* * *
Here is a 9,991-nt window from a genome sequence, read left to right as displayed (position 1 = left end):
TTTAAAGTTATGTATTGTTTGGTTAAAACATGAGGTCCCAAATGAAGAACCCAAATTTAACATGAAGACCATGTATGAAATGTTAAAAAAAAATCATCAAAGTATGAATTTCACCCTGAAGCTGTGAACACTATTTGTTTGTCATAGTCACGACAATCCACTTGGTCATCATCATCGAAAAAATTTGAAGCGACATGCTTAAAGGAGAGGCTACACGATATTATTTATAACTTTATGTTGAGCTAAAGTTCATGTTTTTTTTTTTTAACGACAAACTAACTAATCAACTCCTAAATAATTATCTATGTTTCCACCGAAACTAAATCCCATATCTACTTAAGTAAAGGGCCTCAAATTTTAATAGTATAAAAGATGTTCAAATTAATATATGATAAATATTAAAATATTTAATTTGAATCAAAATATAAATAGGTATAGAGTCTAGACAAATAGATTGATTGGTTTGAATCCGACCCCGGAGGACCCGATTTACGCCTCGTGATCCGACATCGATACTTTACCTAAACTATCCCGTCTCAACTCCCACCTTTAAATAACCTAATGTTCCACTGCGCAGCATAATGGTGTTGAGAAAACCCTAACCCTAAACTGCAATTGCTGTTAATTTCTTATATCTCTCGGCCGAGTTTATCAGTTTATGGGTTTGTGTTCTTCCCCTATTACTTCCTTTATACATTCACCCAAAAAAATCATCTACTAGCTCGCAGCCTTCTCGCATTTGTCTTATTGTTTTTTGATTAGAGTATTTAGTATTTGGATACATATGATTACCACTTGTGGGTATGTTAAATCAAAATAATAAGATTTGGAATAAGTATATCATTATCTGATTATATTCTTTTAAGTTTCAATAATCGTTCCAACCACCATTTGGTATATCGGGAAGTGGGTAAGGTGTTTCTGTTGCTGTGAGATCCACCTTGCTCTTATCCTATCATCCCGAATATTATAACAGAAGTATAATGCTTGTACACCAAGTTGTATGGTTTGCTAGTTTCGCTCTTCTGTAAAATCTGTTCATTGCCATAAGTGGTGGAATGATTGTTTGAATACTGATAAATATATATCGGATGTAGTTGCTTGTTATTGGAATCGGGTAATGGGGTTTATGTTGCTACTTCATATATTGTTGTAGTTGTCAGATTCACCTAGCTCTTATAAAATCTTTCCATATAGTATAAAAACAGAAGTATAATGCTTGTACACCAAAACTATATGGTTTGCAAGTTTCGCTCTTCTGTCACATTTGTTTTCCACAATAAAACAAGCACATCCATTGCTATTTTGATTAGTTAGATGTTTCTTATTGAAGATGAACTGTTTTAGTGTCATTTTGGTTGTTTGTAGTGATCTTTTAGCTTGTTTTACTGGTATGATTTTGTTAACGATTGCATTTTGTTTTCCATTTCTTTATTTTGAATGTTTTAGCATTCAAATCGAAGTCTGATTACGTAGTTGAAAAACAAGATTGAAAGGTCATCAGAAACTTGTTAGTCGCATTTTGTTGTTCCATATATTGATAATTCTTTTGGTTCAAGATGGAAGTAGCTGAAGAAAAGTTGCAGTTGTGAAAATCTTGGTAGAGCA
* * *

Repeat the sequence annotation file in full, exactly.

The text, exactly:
Here is a 9,991-nt window from a genome sequence, read left to right as displayed (position 1 = left end):
TTTAAAGTTATGTATTGTTTGGTTAAAACATGAGGTCCCAAATGAAGAACCCAAATTTAACATGAAGACCATGTATGAAATGTTAAAAAAAAATCATCAAAGTATGAATTTCACCCTGAAGCTGTGAACACTATTTGTTTGTCATAGTCACGACAATCCACTTGGTCATCATCATCGAAAAAATTTGAAGCGACATGCTTAAAGGAGAGGCTACACGATATTATTTATAACTTTATGTTGAGCTAAAGTTCATGTTTTTTTTTTTTAACGACAAACTAACTAATCAACTCCTAAATAATTATCTATGTTTCCACCGAAACTAAATCCCATATCTACTTAAGTAAAGGGCCTCAAATTTTAATAGTATAAAAGATGTTCAAATTAATATATGATAAATATTAAAATATTTAATTTGAATCAAAATATAAATAGGTATAGAGTCTAGACAAATAGATTGATTGGTTTGAATCCGACCCCGGAGGACCCGATTTACGCCTCGTGATCCGACATCGATACTTTACCTAAACTATCCCGTCTCAACTCCCACCTTTAAATAACCTAATGTTCCACTGCGCAGCATAATGGTGTTGAGAAAACCCTAACCCTAAACTGCAATTGCTGTTAATTTCTTATATCTCTCGGCCGAGTTTATCAGTTTATGGGTTTGTGTTCTTCCCCTATTACTTCCTTTATACATTCACCCAAAAAAATCATCTACTAGCTCGCAGCCTTCTCGCATTTGTCTTATTGTTTTTTGATTAGAGTATTTAGTATTTGGATACATATGATTACCACTTGTGGGTATGTTAAATCAAAATAATAAGATTTGGAATAAGTATATCATTATCTGATTATATTCTTTTAAGTTTCAATAATCGTTCCAACCACCATTTGGTATATCGGGAAGTGGGTAAGGTGTTTCTGTTGCTGTGAGATCCACCTTGCTCTTATCCTATCATCCCGAATATTATAACAGAAGTATAATGCTTGTACACCAAGTTGTATGGTTTGCTAGTTTCGCTCTTCTGTAAAATCTGTTCATTGCCATAAGTGGTGGAATGATTGTTTGAATACTGATAAATATATATCGGATGTAGTTGCTTGTTATTGGAATCGGGTAATGGGGTTTATGTTGCTACTTCATATATTGTTGTAGTTGTCAGATTCACCTAGCTCTTATAAAATCTTTCCATATAGTATAAAAACAGAAGTATAATGCTTGTACACCAAAACTATATGGTTTGCAAGTTTCGCTCTTCTGTCACATTTGTTTTCCACAATAAAACAAGCACATCCATTGCTATTTTGATTAGTTAGATGTTTCTTATTGAAGATGAACTGTTTTAGTGTCATTTTGGTTGTTTGTAGTGATCTTTTAGCTTGTTTTACTGGTATGATTTTGTTAACGATTGCATTTTGTTTTCCATTTCTTTATTTTGAATGTTTTAGCATTCAAATCGAAGTCTGATTACGTAGTTGAAAAACAAGATTGAAAGGTCATCAGAAACTTGTTAGTCGCATTTTGTTGTTCCATATATTGATAATTCTTTTGGTTCAAGATGGAAGTAGCTGAAGAAAAGTTGCAGTTGTGAAAATCTTGGTAGAGCA